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Hoffmann, R. A wiki for the life sciences where authorship matters. Nature Genetics (2008)

Quantitative trait loci modifying cardiac atrial septal morphology and risk of patent foramen ovale in the mouse.

Atrial septal defect ( ASD) is a common congenital heart disease (CHD) occurring in 5 to 7 per 10,000 live births. Mutations in 5 human genes (NKX2.5, TBX5, GATA4, MYHC, ACTC) are known to cause dominant ASD, but these account for a minority of cases. Human and mouse data suggest that ASD exists in an anatomical continuum with milder septal variants patent foramen ovale (PFO) and atrial septal aneurysm, strongly associated with ischemic stroke and migraine. We have previously shown in inbred mice that the incidence of PFO strongly correlates with length of the interatrial septum primum, defining a quantitative trait underlying PFO risk. To better understand genetic causation of atrial septal abnormalities, we mapped quantitative trait loci (QTL) influencing septal morphology using mouse strains (QSi5 and 129T2/SvEms) maximally informative for PFO incidence and 3 quantitative septal anatomical traits including septum primum length. [QSi5x129T2/SvEms]F2 intercross animals (n=1437) were phenotyped and a whole genome scan performed at an average 17-cM interval. Statistical methodology scoring PFO as a binary phenotype was developed as a confirmatory mapping technique. We mapped 7 significant and 6 suggestive QTL modifying quantitative phenotypes, with 4 supported by binary analysis. Quantitative traits, although strongly associated with PFO (P<0.001), correlated poorly with each other and in all but 1 case QTL for different traits were nonoverlapping. Thus, multiple anatomical processes under separate genetic control contribute to risk of PFO. Our findings demonstrate the feasibility of modeling the genetic basis of common CHD using animal genetic and genomic technologies.[1]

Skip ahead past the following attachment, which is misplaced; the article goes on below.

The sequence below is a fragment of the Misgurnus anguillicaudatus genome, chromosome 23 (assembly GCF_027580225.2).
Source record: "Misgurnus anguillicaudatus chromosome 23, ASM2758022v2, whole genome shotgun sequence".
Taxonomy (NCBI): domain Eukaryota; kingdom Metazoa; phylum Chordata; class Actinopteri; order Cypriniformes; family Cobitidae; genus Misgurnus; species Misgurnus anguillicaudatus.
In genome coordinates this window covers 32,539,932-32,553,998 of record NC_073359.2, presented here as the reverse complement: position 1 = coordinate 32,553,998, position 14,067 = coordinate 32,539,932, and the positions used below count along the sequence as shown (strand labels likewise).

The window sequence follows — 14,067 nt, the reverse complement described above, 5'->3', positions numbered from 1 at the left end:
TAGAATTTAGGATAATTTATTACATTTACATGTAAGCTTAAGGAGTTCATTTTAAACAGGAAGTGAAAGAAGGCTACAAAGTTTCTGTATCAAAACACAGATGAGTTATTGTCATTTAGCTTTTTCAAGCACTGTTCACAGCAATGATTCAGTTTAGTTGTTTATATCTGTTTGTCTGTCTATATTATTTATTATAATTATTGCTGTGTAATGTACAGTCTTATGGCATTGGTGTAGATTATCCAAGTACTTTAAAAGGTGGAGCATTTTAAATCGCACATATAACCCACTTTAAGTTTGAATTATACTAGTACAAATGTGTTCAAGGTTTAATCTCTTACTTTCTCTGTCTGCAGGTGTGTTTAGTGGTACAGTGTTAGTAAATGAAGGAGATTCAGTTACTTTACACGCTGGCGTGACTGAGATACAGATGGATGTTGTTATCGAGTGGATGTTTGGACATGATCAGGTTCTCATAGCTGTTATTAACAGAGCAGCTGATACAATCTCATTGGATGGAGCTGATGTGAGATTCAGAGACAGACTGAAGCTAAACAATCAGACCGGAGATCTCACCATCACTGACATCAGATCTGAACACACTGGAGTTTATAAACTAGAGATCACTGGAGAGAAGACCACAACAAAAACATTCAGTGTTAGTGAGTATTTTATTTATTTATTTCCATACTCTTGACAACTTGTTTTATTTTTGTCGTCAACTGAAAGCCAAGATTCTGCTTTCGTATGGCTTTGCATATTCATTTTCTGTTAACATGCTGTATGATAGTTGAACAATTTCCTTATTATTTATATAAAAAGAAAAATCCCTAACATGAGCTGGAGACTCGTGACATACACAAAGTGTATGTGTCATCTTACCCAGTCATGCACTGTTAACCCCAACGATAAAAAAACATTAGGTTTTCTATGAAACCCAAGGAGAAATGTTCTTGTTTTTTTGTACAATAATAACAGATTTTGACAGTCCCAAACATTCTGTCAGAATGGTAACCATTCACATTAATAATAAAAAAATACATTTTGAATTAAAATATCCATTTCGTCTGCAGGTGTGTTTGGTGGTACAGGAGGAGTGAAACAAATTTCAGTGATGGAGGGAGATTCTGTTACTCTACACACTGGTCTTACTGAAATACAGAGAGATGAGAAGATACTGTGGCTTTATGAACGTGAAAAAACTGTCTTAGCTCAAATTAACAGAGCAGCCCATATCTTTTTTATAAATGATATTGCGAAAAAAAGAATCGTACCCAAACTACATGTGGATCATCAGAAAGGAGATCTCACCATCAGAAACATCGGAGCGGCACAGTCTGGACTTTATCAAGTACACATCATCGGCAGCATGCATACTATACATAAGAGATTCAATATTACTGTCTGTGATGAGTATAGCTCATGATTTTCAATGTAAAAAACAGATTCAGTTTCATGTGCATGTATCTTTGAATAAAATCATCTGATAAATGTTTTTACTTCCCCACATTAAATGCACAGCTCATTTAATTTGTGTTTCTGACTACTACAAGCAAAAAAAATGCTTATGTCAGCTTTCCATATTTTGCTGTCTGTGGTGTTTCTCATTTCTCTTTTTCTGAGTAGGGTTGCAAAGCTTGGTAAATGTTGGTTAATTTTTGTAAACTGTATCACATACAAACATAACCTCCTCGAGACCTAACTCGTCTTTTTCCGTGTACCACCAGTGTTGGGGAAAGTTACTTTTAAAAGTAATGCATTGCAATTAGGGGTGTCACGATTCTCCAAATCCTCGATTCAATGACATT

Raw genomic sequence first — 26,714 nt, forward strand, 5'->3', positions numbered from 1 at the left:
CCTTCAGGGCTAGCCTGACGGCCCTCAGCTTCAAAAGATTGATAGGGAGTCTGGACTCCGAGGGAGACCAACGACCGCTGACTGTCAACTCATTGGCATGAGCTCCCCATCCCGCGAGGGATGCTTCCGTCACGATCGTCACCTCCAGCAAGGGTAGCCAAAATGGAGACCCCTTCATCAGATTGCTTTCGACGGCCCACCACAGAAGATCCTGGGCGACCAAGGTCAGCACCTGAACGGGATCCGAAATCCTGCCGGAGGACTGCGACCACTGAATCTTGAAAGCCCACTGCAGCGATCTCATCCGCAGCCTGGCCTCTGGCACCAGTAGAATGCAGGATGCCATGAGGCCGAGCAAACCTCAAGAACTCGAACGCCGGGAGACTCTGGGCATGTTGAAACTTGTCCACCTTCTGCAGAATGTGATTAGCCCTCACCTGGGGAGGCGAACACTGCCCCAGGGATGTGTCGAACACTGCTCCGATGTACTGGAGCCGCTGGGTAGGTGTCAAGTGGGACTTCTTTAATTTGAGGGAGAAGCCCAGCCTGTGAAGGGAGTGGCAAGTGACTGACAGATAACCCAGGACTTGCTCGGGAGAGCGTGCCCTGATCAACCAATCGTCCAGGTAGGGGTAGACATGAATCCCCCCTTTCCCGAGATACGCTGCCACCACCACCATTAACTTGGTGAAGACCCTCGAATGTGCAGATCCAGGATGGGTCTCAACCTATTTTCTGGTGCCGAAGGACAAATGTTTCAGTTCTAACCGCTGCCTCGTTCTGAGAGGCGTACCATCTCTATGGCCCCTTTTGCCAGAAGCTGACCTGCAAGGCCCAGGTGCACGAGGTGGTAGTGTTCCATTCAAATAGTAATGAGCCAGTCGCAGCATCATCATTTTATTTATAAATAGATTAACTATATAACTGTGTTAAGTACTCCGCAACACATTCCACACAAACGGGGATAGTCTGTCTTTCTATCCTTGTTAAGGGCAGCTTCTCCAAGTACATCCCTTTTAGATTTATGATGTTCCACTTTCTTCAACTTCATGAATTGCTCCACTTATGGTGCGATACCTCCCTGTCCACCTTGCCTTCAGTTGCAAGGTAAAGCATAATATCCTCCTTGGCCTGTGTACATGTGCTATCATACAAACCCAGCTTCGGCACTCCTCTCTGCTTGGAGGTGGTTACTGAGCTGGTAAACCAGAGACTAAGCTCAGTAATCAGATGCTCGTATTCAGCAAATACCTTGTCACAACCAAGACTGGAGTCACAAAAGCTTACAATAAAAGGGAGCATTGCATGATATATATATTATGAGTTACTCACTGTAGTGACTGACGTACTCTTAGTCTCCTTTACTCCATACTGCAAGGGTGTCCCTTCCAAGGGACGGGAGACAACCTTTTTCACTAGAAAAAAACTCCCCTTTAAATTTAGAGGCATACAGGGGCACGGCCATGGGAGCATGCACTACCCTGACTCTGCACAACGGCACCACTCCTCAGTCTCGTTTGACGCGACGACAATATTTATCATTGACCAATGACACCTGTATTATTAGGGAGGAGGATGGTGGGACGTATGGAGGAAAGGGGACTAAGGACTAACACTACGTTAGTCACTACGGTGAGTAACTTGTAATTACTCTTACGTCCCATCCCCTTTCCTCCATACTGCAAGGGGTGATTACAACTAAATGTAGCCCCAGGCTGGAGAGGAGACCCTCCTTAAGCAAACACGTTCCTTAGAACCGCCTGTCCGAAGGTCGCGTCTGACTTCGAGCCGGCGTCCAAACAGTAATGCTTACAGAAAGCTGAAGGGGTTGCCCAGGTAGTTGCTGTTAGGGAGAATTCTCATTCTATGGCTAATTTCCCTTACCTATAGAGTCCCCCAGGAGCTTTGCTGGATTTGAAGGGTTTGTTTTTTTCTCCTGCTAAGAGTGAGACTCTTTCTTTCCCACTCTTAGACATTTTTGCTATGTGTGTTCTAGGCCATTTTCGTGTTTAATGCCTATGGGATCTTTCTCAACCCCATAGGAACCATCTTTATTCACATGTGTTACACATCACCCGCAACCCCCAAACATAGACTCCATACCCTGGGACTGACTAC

1. Quantitative trait loci modifying cardiac atrial septal morphology and risk of patent foramen ovale in the mouse. Kirk, E.P., Hyun, C., Thomson, P.C., Lai, D., Castro, M.L., Biben, C., Buckley, M.F., Martin, I.C., Moran, C., Harvey, R.P. Circ. Res. (2006) [Pubmed]
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